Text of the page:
Tokyo Olympic torch relay off and running

·3-min read

With waves, smiles and high fives, but no cheers, the Olympic torch relay set off on Thursday, beginning a four-month countdown to the postponed 2020 summer Games in Tokyo, the first ever organised during a deadly pandemic.

Casting a pall over celebrations already scaled back because of coronavirus prevention measures, North Korea launched two short-range ballistic missiles before the relay began in Fukushima, an area hit hard by the 2011 earthquake, tsunami and nuclear disaster.

"For the past year, as the entire world underwent a difficult period, the Olympic flame was kept alive quietly but powerfully," Tokyo 2020 president Seiko Hashimoto said at the opening ceremony, which was closed to spectators.

"The small flame did not lose hope, and just like the cherry blossom buds that are ready to bloom, it was waiting for this day," Hashimoto said.

Authorities have decided foreign spectators won't be allowed in stadiums, and it remains undecided how many Japanese will be allowed to attend.

With organisers billing the games as the "Recovery Olympics," a nod to the disaster as well as the pandemic, Thursday's runners included many who had fled after the meltdowns at the Fukushima Dai-ichi power plant.

Japan has fared better than most countries, with about 9000 coronavirus deaths, but Tokyo reported 420 cases on Wednesday, the highest single-day figure this month.

Polls show the majority of the public is against holding the Olympics as scheduled.

About 10,000 runners will take part in the four-month relay, which will go through all of Japan's 47 prefectures.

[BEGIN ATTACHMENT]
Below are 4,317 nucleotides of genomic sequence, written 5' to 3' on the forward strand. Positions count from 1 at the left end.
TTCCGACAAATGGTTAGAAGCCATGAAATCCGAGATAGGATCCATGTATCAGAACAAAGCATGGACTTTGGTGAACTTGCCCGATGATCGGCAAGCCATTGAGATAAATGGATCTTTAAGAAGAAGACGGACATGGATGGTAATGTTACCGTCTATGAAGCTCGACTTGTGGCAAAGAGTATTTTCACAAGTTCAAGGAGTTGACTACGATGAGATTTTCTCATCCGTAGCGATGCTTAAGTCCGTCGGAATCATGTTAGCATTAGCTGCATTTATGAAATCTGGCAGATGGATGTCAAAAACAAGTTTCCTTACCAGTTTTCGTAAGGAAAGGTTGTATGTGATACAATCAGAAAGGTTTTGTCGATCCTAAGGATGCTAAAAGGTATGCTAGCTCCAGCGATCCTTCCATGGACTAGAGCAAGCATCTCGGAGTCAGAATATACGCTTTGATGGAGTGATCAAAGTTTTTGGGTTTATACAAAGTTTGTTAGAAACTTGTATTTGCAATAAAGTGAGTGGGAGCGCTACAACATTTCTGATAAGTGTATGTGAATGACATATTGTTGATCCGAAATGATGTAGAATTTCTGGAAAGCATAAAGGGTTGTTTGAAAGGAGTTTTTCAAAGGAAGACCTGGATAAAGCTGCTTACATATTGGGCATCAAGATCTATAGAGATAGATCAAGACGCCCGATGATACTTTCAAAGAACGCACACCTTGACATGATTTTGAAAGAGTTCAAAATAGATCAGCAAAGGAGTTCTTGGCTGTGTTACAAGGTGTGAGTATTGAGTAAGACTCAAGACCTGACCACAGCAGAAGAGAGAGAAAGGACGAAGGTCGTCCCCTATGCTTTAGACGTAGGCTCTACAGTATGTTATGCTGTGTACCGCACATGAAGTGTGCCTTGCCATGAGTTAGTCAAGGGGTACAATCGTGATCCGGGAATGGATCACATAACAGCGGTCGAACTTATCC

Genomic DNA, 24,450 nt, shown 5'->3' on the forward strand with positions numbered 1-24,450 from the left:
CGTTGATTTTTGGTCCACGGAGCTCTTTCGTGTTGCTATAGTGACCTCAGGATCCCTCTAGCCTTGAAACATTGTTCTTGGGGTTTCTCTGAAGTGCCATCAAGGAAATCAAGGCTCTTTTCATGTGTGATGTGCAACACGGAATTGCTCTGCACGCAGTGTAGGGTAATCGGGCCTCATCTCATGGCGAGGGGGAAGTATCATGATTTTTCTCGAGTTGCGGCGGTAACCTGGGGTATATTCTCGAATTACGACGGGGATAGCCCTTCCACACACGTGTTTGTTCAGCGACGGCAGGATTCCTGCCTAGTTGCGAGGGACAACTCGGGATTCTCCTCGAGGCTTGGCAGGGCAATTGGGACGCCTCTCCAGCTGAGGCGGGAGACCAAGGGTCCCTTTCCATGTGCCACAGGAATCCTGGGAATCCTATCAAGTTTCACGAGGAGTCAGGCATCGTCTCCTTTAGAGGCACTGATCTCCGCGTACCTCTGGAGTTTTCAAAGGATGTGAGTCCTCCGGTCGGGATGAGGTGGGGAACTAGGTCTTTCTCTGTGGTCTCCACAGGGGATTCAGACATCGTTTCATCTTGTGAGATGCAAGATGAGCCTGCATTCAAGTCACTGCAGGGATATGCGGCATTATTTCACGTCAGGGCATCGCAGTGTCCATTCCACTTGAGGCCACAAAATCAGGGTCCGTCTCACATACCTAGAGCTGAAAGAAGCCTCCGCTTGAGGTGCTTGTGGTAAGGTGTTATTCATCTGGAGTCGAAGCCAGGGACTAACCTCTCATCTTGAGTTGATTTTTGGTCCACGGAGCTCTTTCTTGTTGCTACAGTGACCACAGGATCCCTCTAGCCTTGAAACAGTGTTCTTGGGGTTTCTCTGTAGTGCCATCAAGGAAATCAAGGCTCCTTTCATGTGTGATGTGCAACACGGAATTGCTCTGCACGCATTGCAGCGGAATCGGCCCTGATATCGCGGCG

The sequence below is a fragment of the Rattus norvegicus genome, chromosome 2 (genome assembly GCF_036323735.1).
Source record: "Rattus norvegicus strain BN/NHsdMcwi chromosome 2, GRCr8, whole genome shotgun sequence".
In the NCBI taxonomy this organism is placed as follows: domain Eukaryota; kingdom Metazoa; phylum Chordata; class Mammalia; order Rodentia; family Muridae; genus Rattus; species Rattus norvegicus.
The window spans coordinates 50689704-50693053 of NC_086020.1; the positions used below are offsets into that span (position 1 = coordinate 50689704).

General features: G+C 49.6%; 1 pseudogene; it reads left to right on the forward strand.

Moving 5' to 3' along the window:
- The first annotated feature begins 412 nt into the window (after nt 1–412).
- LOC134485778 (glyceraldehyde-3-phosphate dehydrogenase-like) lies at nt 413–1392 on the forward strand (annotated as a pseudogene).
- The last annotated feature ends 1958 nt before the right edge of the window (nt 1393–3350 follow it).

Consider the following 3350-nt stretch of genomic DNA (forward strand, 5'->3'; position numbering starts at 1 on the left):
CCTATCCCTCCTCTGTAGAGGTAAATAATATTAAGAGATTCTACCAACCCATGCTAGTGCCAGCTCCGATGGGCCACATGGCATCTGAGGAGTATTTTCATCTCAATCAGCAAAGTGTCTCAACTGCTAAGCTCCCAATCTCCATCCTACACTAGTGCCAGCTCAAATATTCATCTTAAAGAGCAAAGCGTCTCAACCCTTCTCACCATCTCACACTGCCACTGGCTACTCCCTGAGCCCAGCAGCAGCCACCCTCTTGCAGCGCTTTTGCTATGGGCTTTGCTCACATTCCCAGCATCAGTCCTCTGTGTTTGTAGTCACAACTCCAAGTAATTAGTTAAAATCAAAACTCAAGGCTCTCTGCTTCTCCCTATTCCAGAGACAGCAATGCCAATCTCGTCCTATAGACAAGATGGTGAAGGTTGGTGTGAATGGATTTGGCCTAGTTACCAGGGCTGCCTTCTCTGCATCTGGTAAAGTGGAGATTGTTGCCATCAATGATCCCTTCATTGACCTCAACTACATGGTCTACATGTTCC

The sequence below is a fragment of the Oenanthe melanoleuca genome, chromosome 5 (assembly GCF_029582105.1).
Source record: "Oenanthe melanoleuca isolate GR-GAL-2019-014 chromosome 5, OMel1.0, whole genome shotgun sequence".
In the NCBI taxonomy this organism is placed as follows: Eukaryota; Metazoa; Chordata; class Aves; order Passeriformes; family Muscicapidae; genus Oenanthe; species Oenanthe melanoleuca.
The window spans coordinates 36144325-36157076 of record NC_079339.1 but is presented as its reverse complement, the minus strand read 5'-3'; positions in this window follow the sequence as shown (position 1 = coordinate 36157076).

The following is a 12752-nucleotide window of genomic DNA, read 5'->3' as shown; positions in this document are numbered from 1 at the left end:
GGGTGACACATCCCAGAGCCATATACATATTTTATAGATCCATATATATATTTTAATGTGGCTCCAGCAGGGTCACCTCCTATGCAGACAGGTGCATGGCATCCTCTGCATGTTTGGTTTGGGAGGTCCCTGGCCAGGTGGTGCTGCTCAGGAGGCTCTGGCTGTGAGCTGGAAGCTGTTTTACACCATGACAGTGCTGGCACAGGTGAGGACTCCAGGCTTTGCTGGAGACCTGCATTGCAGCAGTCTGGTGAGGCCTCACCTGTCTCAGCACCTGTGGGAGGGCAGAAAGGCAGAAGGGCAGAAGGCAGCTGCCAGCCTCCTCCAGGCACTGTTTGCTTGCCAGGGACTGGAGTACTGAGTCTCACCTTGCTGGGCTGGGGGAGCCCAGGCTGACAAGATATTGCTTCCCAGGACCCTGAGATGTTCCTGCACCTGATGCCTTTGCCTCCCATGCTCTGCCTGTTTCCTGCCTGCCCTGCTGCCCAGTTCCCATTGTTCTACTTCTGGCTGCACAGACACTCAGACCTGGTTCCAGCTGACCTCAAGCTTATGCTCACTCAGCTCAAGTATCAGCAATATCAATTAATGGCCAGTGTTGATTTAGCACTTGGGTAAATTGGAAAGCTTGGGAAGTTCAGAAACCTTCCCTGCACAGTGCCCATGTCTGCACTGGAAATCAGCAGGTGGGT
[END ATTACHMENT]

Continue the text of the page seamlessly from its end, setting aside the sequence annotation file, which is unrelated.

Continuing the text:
The relay, which will culminate with the Olympic opening ceremony on July 23, has been hit by several high-profile runner cancellations as celebrities and top-level athletes have pulled out, citing late notice and worries over the pandemic.

The brief, solemn opening ceremony, closed to the public, was held at J-Village in Fukushima, a sports complex converted for several years into a staging ground for workers decommissioning the crippled nuclear power plant.

Low-key events featuring Fukushima residents in drum and dance performances were followed by a children's choir before the Olympic flame, flown in from Greece last year and kept alight under 24-hour guard, was used to ignite the torch.

Members of the Japanese national women's soccer team were the first group to run with the flame, wearing white uniforms decorated with red.

The number of spectators, some waving Olympic flags or carp-shaped cloth streamers, increased throughout the day, ranging from nursery school children in colourful caps to elderly people clapping in front of flowering spring trees.

Some runners grinned and posed as they handed off the torch, waving, while others set off to the beat of traditional Japanese drums. One man pushed himself in a wheelchair, the torch mounted in a bracket.

Most spectators kept some distance from each other and there were mainly muted claps. Organisers have said the relay will skip areas that are too crowded, or pause until people disperse.